STORY LAB with Karel van HULLE (2): 9 lessons learnt in a lifelong career in reforming financial markets

22 April 2021 — Daniela GHETU
I have been very fortunate that I had the opportunity during my professional career to be closely associated with many important reforms which - I can say - have had important consequences for society, Karel van HULLE, KU Leuven and Goethe University Frankfurt told the STORY LAB show's viewers.

"I think insurance still has a great future on the condition that insurers show leadership by offering solutions for the important challenges that will continue to preoccupy people in the coming years: climate change, sustainability, ageing society, health, natural catastrophes. In order to meet these challenges, we need the right people, the right leadership and the right products. There are still too many protection gaps that need to be closed. Regulation can help but the ball is clearly in the camp of the insurance industry," he stated in the end of the interview during which has shared some aspects of his personal story. After a lifelong career spent in different European institutions supervising and regulating different segments of the financial market, as well as educating generations after generations of students in the university, Karel van HULLE has summarized the lesson learned in 9 short pieces of advice.

What have I learnt from all this:

  • take an opportunity when it presents itself and look out for opportunities;
  • learn to work hard but make time for the good aspects of life;
  • cherish team work and do not try to do everything yourself;
  • make sure that your staff respects you because you work at least as hard as they do, and you give them responsibility;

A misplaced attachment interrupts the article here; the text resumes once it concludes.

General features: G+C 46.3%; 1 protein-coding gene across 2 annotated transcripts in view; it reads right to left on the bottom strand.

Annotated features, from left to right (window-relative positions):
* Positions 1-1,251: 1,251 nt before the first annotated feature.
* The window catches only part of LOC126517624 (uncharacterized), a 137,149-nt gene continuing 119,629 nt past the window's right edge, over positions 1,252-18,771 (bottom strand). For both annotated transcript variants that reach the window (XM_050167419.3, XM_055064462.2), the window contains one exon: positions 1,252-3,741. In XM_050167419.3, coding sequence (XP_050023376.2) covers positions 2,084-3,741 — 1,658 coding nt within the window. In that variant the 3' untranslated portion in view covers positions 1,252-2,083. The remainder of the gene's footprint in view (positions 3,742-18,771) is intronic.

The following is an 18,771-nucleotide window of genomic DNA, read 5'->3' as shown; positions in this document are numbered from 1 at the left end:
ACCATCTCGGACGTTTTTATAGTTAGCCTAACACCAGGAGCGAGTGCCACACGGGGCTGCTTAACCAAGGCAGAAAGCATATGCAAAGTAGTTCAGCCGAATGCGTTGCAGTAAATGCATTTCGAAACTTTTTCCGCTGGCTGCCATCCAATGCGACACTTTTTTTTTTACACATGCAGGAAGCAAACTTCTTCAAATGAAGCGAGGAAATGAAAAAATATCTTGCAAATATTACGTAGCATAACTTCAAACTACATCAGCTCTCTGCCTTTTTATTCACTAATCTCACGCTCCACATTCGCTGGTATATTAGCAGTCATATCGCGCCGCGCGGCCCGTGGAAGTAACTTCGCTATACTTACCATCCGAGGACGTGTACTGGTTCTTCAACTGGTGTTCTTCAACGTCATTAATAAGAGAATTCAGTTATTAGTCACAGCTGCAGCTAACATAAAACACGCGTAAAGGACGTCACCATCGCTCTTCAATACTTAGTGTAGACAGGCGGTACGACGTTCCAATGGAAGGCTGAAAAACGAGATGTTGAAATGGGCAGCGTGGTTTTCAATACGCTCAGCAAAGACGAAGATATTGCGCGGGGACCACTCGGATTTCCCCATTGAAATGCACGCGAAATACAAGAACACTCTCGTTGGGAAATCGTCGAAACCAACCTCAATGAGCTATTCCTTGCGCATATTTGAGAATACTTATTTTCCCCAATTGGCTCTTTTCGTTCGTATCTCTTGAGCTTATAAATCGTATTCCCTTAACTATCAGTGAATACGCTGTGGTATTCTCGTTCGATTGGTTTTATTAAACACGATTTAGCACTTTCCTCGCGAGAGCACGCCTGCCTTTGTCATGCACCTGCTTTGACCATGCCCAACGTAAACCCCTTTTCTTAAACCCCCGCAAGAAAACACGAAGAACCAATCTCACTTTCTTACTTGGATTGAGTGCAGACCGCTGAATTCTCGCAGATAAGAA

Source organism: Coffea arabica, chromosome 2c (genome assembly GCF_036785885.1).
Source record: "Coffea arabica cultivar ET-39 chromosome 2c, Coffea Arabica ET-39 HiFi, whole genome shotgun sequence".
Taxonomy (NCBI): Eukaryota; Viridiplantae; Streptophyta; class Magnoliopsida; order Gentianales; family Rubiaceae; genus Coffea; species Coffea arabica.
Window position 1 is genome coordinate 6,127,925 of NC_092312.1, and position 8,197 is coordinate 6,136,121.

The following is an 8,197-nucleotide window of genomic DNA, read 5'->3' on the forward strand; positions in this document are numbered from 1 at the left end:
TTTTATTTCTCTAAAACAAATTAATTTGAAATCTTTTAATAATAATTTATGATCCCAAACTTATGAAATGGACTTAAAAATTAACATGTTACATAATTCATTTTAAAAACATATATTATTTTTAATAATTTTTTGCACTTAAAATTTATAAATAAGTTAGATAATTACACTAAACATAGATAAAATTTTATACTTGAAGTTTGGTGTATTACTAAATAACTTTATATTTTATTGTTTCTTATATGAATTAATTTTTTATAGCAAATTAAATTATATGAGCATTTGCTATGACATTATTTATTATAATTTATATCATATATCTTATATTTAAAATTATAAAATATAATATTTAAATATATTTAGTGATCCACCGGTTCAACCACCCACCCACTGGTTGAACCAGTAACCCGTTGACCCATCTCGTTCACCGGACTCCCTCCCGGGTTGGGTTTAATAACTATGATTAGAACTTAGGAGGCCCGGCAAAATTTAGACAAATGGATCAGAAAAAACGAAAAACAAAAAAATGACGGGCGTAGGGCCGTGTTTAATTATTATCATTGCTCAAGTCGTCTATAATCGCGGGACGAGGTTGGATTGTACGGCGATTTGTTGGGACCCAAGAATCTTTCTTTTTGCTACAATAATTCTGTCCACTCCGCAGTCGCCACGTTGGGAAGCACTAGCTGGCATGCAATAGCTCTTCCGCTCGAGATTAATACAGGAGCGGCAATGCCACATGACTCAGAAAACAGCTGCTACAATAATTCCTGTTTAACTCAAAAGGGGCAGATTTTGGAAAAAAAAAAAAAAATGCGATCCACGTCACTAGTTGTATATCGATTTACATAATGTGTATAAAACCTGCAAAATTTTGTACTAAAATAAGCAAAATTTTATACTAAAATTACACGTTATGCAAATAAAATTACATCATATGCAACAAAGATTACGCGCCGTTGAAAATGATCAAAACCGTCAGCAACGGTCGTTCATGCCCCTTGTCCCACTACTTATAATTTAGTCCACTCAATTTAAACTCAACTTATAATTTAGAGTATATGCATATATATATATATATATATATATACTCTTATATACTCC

• do not forget to praise staff when they deserve it: they will do even better the next time;
  • listen to stakeholders before starting to regulate;
  • when regulating, do not believe everything industry tells you, but make sure to remember what they told you and remind them about it when necessary;
  • do not confuse business friends with real friends;
  • try to keep an independent state of mind so that you can look at yourself in the mirror without being embarrassed.
I have learnt to appreciate insurance. It is very different from banking. It attracts a different kind of people. Because of the technical nature of insurance, insurers have great difficulties explaining what they are doing. This is one of the reasons why the important socio-economic role of insurance still remains one of the world's best kept secrets.

I have tried to make insurance more popular by speaking about insurance to a wider audience and by encouraging students to look for a job in insurance. Many former students have now joined the group of chief risk officers, actuaries and insurance supervisors.The professionalization that followed the introduction of Solvency II has made the insurance industry more attractive for young people, as the new solvency regime is more aligned with modern principles of risk management. Taking a master degree in insurance or starting a professional career in insurance has therefore become a more credible option.

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